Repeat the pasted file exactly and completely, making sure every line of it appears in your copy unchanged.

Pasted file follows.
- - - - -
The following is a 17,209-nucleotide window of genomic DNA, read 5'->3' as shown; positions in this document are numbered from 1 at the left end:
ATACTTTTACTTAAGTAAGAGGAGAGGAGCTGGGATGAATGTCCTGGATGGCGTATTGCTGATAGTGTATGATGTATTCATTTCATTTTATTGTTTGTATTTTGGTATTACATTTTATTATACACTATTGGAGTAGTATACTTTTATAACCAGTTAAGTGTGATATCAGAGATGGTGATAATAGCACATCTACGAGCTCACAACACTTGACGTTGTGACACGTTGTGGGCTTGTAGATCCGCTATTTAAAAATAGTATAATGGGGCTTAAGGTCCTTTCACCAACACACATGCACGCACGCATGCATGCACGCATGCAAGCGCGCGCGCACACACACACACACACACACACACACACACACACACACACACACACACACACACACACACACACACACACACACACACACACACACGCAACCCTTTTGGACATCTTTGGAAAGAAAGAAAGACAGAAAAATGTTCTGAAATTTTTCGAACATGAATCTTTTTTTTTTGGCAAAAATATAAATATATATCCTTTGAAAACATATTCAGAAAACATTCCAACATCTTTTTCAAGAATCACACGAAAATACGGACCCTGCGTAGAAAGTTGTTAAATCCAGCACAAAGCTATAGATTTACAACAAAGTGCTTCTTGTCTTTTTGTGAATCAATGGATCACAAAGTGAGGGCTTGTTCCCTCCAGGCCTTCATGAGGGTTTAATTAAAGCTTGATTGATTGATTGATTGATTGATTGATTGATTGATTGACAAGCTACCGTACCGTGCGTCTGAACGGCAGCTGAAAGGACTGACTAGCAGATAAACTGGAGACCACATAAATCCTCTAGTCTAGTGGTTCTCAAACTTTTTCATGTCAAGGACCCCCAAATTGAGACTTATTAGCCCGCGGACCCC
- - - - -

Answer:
The following is a 17,209-nucleotide window of genomic DNA, read 5'->3' as shown; positions in this document are numbered from 1 at the left end:
ATACTTTTACTTAAGTAAGAGGAGAGGAGCTGGGATGAATGTCCTGGATGGCGTATTGCTGATAGTGTATGATGTATTCATTTCATTTTATTGTTTGTATTTTGGTATTACATTTTATTATACACTATTGGAGTAGTATACTTTTATAACCAGTTAAGTGTGATATCAGAGATGGTGATAATAGCACATCTACGAGCTCACAACACTTGACGTTGTGACACGTTGTGGGCTTGTAGATCCGCTATTTAAAAATAGTATAATGGGGCTTAAGGTCCTTTCACCAACACACATGCACGCACGCATGCATGCACGCATGCAAGCGCGCGCGCACACACACACACACACACACACACACACACACACACACACACACACACACACACACACACACACACACACACACACACACACACACGCAACCCTTTTGGACATCTTTGGAAAGAAAGAAAGACAGAAAAATGTTCTGAAATTTTTCGAACATGAATCTTTTTTTTTTGGCAAAAATATAAATATATATCCTTTGAAAACATATTCAGAAAACATTCCAACATCTTTTTCAAGAATCACACGAAAATACGGACCCTGCGTAGAAAGTTGTTAAATCCAGCACAAAGCTATAGATTTACAACAAAGTGCTTCTTGTCTTTTTGTGAATCAATGGATCACAAAGTGAGGGCTTGTTCCCTCCAGGCCTTCATGAGGGTTTAATTAAAGCTTGATTGATTGATTGATTGATTGATTGATTGATTGATTGACAAGCTACCGTACCGTGCGTCTGAACGGCAGCTGAAAGGACTGACTAGCAGATAAACTGGAGACCACATAAATCCTCTAGTCTAGTGGTTCTCAAACTTTTTCATGTCAAGGACCCCCAAATTGAGACTTATTAGCCCGCGGACCCC